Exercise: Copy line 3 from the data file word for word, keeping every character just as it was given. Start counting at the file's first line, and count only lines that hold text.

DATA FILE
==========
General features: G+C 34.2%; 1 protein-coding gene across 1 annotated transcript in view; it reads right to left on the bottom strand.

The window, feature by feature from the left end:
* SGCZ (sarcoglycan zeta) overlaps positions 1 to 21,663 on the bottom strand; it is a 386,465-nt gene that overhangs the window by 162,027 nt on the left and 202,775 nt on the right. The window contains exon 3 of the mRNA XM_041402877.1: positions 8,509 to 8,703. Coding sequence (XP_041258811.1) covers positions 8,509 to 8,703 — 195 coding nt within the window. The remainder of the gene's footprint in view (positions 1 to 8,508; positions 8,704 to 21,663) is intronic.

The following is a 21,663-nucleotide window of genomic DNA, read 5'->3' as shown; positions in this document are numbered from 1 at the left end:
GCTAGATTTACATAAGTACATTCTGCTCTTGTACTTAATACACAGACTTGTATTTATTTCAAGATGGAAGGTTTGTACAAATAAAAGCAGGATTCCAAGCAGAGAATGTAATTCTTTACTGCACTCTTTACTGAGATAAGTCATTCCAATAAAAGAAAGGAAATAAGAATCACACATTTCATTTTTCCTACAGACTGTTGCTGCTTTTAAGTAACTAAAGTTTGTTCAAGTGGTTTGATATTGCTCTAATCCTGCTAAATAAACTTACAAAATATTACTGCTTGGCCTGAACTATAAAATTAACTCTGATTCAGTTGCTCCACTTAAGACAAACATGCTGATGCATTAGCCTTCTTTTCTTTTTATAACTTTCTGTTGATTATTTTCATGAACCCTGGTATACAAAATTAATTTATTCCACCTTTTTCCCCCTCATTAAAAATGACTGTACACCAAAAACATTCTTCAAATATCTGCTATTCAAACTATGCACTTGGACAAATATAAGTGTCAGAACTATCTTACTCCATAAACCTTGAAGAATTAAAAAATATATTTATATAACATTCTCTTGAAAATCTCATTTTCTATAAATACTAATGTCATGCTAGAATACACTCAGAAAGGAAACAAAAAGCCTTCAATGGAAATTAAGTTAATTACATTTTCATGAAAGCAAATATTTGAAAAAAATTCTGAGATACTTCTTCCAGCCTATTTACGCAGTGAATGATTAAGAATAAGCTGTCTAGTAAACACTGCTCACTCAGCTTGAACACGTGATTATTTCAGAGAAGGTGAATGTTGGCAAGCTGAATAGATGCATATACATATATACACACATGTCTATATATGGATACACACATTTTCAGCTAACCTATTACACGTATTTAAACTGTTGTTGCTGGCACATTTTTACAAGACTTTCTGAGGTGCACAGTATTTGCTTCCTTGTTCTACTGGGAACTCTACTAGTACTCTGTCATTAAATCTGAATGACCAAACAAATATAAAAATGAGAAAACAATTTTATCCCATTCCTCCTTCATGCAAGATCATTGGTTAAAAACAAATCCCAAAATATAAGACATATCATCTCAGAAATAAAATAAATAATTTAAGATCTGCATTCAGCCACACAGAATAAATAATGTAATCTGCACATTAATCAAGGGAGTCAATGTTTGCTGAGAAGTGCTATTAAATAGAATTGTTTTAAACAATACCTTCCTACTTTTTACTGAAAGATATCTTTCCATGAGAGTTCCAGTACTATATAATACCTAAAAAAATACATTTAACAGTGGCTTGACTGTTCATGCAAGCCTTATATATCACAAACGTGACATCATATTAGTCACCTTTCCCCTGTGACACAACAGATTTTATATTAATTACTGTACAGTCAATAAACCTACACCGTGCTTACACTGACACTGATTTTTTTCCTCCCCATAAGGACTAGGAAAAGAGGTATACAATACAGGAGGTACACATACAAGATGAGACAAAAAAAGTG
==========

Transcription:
* SGCZ (sarcoglycan zeta) overlaps positions 1 to 21,663 on the bottom strand; it is a 386,465-nt gene that overhangs the window by 162,027 nt on the left and 202,775 nt on the right. The window contains exon 3 of the mRNA XM_041402877.1: positions 8,509 to 8,703. Coding sequence (XP_041258811.1) covers positions 8,509 to 8,703 — 195 coding nt within the window. The remainder of the gene's footprint in view (positions 1 to 8,508; positions 8,704 to 21,663) is intronic.